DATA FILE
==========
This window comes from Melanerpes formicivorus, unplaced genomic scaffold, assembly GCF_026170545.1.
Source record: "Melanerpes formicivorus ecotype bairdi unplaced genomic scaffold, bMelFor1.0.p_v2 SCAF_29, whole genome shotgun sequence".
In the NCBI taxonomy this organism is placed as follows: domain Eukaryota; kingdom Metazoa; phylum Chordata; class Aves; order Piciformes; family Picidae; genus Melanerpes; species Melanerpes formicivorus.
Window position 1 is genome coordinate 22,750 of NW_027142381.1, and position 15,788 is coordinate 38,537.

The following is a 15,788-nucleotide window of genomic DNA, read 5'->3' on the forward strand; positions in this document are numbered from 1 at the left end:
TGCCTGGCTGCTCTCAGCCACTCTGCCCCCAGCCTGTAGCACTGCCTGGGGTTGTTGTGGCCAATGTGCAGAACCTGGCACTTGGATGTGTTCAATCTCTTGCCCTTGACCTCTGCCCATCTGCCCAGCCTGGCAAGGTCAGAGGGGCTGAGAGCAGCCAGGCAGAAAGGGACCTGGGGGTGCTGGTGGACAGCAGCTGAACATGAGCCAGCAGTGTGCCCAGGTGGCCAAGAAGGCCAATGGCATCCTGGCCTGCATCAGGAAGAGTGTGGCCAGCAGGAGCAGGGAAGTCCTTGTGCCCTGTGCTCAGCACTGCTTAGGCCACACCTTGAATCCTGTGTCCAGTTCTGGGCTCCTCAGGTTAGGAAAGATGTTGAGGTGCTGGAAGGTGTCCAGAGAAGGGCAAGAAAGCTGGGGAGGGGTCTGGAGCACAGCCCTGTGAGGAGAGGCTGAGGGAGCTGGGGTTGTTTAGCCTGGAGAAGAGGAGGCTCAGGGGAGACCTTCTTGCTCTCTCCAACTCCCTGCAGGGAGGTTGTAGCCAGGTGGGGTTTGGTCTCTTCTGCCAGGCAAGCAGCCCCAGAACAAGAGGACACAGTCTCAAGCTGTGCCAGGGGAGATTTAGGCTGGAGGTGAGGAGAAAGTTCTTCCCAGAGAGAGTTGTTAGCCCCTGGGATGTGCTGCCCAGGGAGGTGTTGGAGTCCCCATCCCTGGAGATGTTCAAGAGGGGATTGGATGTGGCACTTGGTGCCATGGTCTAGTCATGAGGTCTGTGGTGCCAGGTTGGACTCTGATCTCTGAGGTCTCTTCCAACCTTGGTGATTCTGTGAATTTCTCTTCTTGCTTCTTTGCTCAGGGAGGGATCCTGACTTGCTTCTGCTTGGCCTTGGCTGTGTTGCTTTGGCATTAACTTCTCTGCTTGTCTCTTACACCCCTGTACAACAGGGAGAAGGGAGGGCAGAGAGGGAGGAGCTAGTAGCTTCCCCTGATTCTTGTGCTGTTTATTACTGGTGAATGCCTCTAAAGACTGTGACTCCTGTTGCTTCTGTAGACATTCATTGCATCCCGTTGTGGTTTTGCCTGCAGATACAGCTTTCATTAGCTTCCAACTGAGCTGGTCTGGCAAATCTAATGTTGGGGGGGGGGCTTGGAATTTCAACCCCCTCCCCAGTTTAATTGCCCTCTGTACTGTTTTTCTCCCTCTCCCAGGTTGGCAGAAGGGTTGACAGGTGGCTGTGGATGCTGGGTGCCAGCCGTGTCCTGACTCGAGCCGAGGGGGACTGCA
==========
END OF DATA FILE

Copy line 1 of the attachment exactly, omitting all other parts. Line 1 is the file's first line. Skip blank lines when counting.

This window comes from Melanerpes formicivorus, unplaced genomic scaffold, assembly GCF_026170545.1.